8 NOVEMBER 2008, Page 59

Beating around the Bush

Deborah Ross


15, Nationwide W, which should be pronounced ‘dubya’, the Texan way, as in George ‘Dubya’ Bush — but never as in, for example, Dubya. H. Smith — is Oliver Stone’s dramatised portrait of the 43rd American President and it’s pretty much neither here nor there; neither sympathetic enough to be one thing nor, alas, deadly enough to be the other. I don’t know what held Stone back, why he beats around the Bush, why he didn’t just grab an iron bar and thrash the living daylights out of whatever is in there. What is in there? If there is something, this film doesn’t tell us, and if there isn’t, if Bush is just a hollow shell of nothingness, how did he manage to become top dog of the world’s top nation? It doesn’t tell us that either. Consequently, it isn’t illuminating and it isn’t interesting. Not having a point of view is fine — I don’t have a point of view about most things, points of view being quite tiring — but to not have a point of view in the cinema isn’t helpful. It just makes you think: so what?

The film, which stars Josh Brolin as Bush — Brolin is rather wonderful, as it happens; capturing enough of Bush’s mannerisms to make it work, but never lapsing into a caricatured impersonation — doesn’t cover the full eight years of the presidency. Instead, it focuses on 2002/3, when Bush finally decides to go to war with Iraq, ostensibly over those DubyaMDs. (Did he try looking under the sofa cushions for them? That’s where we find most things in our house.) The rest, the story of Bush’s life until then, is told, quite choppily, in a series of flashbacks, beginning with him as a dumb boob of a heavy-drinking fratboy, which is basically what he was right through until he was 40 and found God. He didn’t find God under a sofa cushion or even behind the radiator — you’d be amazed what can slip behind radiators — but out running one day, when he falls, looks up at the sunlight filtering down through the treetops, and seems to have an epiphany. Some say the trouble with born-again Christians is that it’s hard not to wish they hadn’t been born the first time, but I disagree. Faith is a wonderful thing and I, personally, wouldn’t ever warmonger without it. I think Blair would say he feels the same.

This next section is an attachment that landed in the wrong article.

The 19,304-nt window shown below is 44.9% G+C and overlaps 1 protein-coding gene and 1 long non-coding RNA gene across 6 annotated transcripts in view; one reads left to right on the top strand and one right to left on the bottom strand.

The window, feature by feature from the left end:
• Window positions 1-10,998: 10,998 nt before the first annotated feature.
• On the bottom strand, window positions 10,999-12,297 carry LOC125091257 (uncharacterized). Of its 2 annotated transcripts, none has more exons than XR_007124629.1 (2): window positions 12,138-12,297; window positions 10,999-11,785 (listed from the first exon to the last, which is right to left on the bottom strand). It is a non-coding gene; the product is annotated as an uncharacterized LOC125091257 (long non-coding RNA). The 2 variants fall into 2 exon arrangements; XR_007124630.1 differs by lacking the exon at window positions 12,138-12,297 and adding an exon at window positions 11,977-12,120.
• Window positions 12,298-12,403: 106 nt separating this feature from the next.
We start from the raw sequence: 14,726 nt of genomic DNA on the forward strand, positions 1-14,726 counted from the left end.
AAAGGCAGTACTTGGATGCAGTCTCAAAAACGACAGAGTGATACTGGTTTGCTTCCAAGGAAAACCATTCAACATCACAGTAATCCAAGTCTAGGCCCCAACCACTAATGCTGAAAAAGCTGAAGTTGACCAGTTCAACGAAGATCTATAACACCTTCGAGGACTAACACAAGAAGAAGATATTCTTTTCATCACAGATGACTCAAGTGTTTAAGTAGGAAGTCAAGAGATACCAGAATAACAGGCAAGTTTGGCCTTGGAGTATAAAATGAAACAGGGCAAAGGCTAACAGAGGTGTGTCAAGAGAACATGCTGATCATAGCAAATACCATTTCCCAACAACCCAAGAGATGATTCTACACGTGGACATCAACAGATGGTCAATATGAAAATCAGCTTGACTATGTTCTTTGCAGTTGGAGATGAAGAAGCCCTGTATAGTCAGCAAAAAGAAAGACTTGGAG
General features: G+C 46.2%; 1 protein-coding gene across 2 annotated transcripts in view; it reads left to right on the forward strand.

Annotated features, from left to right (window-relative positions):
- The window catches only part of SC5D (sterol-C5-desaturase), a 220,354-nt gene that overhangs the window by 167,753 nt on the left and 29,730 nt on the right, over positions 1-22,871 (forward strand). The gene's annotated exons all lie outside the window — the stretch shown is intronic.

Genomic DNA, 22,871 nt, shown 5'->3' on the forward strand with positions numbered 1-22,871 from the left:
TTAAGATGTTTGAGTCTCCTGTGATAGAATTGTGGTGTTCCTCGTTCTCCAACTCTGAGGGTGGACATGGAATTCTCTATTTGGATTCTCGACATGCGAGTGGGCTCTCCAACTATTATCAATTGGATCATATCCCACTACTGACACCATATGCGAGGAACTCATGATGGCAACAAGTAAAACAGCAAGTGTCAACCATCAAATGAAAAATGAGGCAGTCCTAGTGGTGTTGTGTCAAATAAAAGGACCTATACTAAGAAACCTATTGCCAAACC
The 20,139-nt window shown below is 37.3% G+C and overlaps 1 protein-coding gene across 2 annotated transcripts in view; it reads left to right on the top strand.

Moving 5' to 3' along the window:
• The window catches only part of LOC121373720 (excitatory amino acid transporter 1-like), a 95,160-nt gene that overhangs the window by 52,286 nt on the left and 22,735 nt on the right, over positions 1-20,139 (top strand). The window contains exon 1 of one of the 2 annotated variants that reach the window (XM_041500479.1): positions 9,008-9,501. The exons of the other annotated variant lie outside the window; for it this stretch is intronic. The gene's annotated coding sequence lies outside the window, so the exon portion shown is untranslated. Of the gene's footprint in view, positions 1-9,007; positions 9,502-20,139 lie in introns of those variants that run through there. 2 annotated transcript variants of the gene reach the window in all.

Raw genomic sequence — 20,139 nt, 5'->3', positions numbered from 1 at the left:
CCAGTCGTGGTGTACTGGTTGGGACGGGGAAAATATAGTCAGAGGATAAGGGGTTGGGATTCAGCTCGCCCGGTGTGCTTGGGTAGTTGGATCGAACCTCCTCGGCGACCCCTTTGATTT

Psychologically, the film mostly plays it as some Freudian, almost East of Eden-style family psychodrama, with Bush desperate to earn the love of his coldly judgmental father, George H. Dubya Bush (James Cromwell), known as ‘Poppy’, and always falling short. There are, occasionally, some nice lines. ‘Partying and chasing tail ... just who do you think you are?’ George Dubya Snr asks George Dubya Jnr at one point. ‘A Kennedy? We’re Bushes.’ If this account is to be believed, everything Bush does is just to impress his father, and that includes both running for the presidency and invading Iraq. Heavens, if Poppy had only held out for the odd phone call on his birthday, the world today would be a much different, and safer place.

The rest of the action, pretty much, takes place in the form of meetings in well-furnished rooms and, again, there are some nice moments — especially those where the President’s senior advisers manipulate him by making him think their ideas are his — and some terrific performances, particularly Toby Jones as Bush’s ‘brain’, Karl Rove, and Richard Dreyfuss as Dick Cheney, whom he plays like a circling shark. I’m not so sure about Thandie Newton’s Condoleezza Rice, though, which is much more a jarring Dead Ringers-style impersonation. There are no laughs, by the way. OK, OK, perhaps Stone didn’t want to poke fun at Bush, for whatever reason, but still. All those bloopers, all those mangled words, come on.

The trouble, basically, is that this film just doesn’t know what it is about. Is it about dynasty? Imperialism? Ambition? The dark side of democracy? What? And, consequently, you are just not made to care about any of it. Unlike The Queen — which also took a contemporary figure and focused on one event, the death of Princess Diana — the narrative doesn’t flow or sweep you along or engage. Anyway, that’s my point of view, which I’m sticking to, and now I’m very tired and off for a lie-down. I thank you and will see you next week when I may have another point of view but, then again, may not. It’ll all depend on whether I’m up to it. ❑